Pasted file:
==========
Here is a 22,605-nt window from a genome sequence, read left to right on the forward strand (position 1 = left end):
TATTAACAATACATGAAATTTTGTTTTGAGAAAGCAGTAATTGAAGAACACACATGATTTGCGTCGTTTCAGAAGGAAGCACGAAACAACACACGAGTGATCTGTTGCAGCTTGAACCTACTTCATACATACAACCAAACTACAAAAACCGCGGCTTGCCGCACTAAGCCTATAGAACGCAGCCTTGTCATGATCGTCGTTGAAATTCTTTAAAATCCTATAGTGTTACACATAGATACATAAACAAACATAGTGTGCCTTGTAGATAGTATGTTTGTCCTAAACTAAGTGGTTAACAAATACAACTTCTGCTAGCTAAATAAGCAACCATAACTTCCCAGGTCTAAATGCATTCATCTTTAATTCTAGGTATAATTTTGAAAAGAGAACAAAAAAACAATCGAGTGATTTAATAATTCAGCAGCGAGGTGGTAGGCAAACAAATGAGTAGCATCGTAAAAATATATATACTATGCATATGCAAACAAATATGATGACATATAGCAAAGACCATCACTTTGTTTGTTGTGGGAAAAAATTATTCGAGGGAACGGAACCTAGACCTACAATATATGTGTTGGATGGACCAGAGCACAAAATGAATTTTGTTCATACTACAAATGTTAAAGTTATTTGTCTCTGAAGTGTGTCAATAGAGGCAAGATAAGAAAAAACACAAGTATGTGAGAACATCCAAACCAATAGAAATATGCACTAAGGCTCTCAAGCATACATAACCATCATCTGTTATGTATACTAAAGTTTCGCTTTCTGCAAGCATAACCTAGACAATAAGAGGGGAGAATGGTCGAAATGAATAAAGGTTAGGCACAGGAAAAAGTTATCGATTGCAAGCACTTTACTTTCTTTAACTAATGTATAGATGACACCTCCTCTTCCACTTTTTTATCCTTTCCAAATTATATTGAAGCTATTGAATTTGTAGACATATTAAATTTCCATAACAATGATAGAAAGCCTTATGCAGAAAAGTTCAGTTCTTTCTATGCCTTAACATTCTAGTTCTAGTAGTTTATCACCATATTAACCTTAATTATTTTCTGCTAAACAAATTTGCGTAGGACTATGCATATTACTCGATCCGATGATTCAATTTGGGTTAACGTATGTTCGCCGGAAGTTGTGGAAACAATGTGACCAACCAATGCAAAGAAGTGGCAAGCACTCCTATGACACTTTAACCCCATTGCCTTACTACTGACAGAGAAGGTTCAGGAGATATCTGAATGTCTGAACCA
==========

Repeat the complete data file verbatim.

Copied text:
Here is a 22,605-nt window from a genome sequence, read left to right on the forward strand (position 1 = left end):
TATTAACAATACATGAAATTTTGTTTTGAGAAAGCAGTAATTGAAGAACACACATGATTTGCGTCGTTTCAGAAGGAAGCACGAAACAACACACGAGTGATCTGTTGCAGCTTGAACCTACTTCATACATACAACCAAACTACAAAAACCGCGGCTTGCCGCACTAAGCCTATAGAACGCAGCCTTGTCATGATCGTCGTTGAAATTCTTTAAAATCCTATAGTGTTACACATAGATACATAAACAAACATAGTGTGCCTTGTAGATAGTATGTTTGTCCTAAACTAAGTGGTTAACAAATACAACTTCTGCTAGCTAAATAAGCAACCATAACTTCCCAGGTCTAAATGCATTCATCTTTAATTCTAGGTATAATTTTGAAAAGAGAACAAAAAAACAATCGAGTGATTTAATAATTCAGCAGCGAGGTGGTAGGCAAACAAATGAGTAGCATCGTAAAAATATATATACTATGCATATGCAAACAAATATGATGACATATAGCAAAGACCATCACTTTGTTTGTTGTGGGAAAAAATTATTCGAGGGAACGGAACCTAGACCTACAATATATGTGTTGGATGGACCAGAGCACAAAATGAATTTTGTTCATACTACAAATGTTAAAGTTATTTGTCTCTGAAGTGTGTCAATAGAGGCAAGATAAGAAAAAACACAAGTATGTGAGAACATCCAAACCAATAGAAATATGCACTAAGGCTCTCAAGCATACATAACCATCATCTGTTATGTATACTAAAGTTTCGCTTTCTGCAAGCATAACCTAGACAATAAGAGGGGAGAATGGTCGAAATGAATAAAGGTTAGGCACAGGAAAAAGTTATCGATTGCAAGCACTTTACTTTCTTTAACTAATGTATAGATGACACCTCCTCTTCCACTTTTTTATCCTTTCCAAATTATATTGAAGCTATTGAATTTGTAGACATATTAAATTTCCATAACAATGATAGAAAGCCTTATGCAGAAAAGTTCAGTTCTTTCTATGCCTTAACATTCTAGTTCTAGTAGTTTATCACCATATTAACCTTAATTATTTTCTGCTAAACAAATTTGCGTAGGACTATGCATATTACTCGATCCGATGATTCAATTTGGGTTAACGTATGTTCGCCGGAAGTTGTGGAAACAATGTGACCAACCAATGCAAAGAAGTGGCAAGCACTCCTATGACACTTTAACCCCATTGCCTTACTACTGACAGAGAAGGTTCAGGAGATATCTGAATGTCTGAACCA